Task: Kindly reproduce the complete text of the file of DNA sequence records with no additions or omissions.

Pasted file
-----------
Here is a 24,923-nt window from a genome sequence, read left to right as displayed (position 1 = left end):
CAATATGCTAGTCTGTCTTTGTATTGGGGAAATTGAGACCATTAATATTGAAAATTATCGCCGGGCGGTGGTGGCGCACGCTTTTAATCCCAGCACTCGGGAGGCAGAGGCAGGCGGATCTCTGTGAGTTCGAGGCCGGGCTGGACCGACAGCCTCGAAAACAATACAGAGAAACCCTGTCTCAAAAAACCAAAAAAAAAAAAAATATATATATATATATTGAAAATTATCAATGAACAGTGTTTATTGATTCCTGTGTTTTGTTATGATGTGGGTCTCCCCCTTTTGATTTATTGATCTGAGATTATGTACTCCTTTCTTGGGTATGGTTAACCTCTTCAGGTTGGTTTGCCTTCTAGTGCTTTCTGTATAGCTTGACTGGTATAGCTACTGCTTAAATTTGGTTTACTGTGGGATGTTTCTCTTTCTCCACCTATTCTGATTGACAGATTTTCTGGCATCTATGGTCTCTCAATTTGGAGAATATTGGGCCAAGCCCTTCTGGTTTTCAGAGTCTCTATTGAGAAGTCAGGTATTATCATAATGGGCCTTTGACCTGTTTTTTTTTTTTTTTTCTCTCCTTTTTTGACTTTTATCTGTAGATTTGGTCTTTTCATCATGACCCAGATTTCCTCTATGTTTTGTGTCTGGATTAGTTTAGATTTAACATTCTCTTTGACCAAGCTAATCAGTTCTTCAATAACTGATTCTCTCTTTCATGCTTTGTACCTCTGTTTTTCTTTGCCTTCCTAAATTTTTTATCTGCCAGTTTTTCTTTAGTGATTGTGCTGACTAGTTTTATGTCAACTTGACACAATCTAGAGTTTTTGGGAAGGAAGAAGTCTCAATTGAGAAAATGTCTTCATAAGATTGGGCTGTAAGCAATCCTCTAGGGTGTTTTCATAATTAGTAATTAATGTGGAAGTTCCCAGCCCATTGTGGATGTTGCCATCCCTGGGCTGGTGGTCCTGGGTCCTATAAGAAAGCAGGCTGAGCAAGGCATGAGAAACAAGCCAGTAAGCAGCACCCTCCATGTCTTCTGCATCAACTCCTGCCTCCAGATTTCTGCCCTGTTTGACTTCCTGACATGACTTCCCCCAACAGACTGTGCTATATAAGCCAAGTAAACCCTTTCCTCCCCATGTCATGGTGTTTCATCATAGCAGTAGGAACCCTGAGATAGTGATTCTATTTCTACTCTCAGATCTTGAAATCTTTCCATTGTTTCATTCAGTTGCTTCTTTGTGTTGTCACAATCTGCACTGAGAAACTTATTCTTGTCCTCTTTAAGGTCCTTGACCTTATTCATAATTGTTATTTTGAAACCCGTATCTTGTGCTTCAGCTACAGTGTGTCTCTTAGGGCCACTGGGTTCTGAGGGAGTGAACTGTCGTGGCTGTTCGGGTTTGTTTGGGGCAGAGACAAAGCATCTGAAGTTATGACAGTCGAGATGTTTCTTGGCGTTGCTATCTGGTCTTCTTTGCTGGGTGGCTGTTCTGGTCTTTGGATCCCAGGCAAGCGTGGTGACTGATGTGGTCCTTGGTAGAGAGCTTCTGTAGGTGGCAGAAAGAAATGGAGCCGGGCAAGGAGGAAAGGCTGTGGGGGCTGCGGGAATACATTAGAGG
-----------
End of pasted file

Here is a 24,923-nt window from a genome sequence, read left to right as displayed (position 1 = left end):
CAATATGCTAGTCTGTCTTTGTATTGGGGAAATTGAGACCATTAATATTGAAAATTATCGCCGGGCGGTGGTGGCGCACGCTTTTAATCCCAGCACTCGGGAGGCAGAGGCAGGCGGATCTCTGTGAGTTCGAGGCCGGGCTGGACCGACAGCCTCGAAAACAATACAGAGAAACCCTGTCTCAAAAAACCAAAAAAAAAAAAAATATATATATATATATTGAAAATTATCAATGAACAGTGTTTATTGATTCCTGTGTTTTGTTATGATGTGGGTCTCCCCCTTTTGATTTATTGATCTGAGATTATGTACTCCTTTCTTGGGTATGGTTAACCTCTTCAGGTTGGTTTGCCTTCTAGTGCTTTCTGTATAGCTTGACTGGTATAGCTACTGCTTAAATTTGGTTTACTGTGGGATGTTTCTCTTTCTCCACCTATTCTGATTGACAGATTTTCTGGCATCTATGGTCTCTCAATTTGGAGAATATTGGGCCAAGCCCTTCTGGTTTTCAGAGTCTCTATTGAGAAGTCAGGTATTATCATAATGGGCCTTTGACCTGTTTTTTTTTTTTTTTTCTCTCCTTTTTTGACTTTTATCTGTAGATTTGGTCTTTTCATCATGACCCAGATTTCCTCTATGTTTTGTGTCTGGATTAGTTTAGATTTAACATTCTCTTTGACCAAGCTAATCAGTTCTTCAATAACTGATTCTCTCTTTCATGCTTTGTACCTCTGTTTTTCTTTGCCTTCCTAAATTTTTTATCTGCCAGTTTTTCTTTAGTGATTGTGCTGACTAGTTTTATGTCAACTTGACACAATCTAGAGTTTTTGGGAAGGAAGAAGTCTCAATTGAGAAAATGTCTTCATAAGATTGGGCTGTAAGCAATCCTCTAGGGTGTTTTCATAATTAGTAATTAATGTGGAAGTTCCCAGCCCATTGTGGATGTTGCCATCCCTGGGCTGGTGGTCCTGGGTCCTATAAGAAAGCAGGCTGAGCAAGGCATGAGAAACAAGCCAGTAAGCAGCACCCTCCATGTCTTCTGCATCAACTCCTGCCTCCAGATTTCTGCCCTGTTTGACTTCCTGACATGACTTCCCCCAACAGACTGTGCTATATAAGCCAAGTAAACCCTTTCCTCCCCATGTCATGGTGTTTCATCATAGCAGTAGGAACCCTGAGATAGTGATTCTATTTCTACTCTCAGATCTTGAAATCTTTCCATTGTTTCATTCAGTTGCTTCTTTGTGTTGTCACAATCTGCACTGAGAAACTTATTCTTGTCCTCTTTAAGGTCCTTGACCTTATTCATAATTGTTATTTTGAAACCCGTATCTTGTGCTTCAGCTACAGTGTGTCTCTTAGGGCCACTGGGTTCTGAGGGAGTGAACTGTCGTGGCTGTTCGGGTTTGTTTGGGGCAGAGACAAAGCATCTGAAGTTATGACAGTCGAGATGTTTCTTGGCGTTGCTATCTGGTCTTCTTTGCTGGGTGGCTGTTCTGGTCTTTGGATCCCAGGCAAGCGTGGTGACTGATGTGGTCCTTGGTAGAGAGCTTCTGTAGGTGGCAGAAAGAAATGGAGCCGGGCAAGGAGGAAAGGCTGTGGGGGCTGCGGGAATACATTAGAGG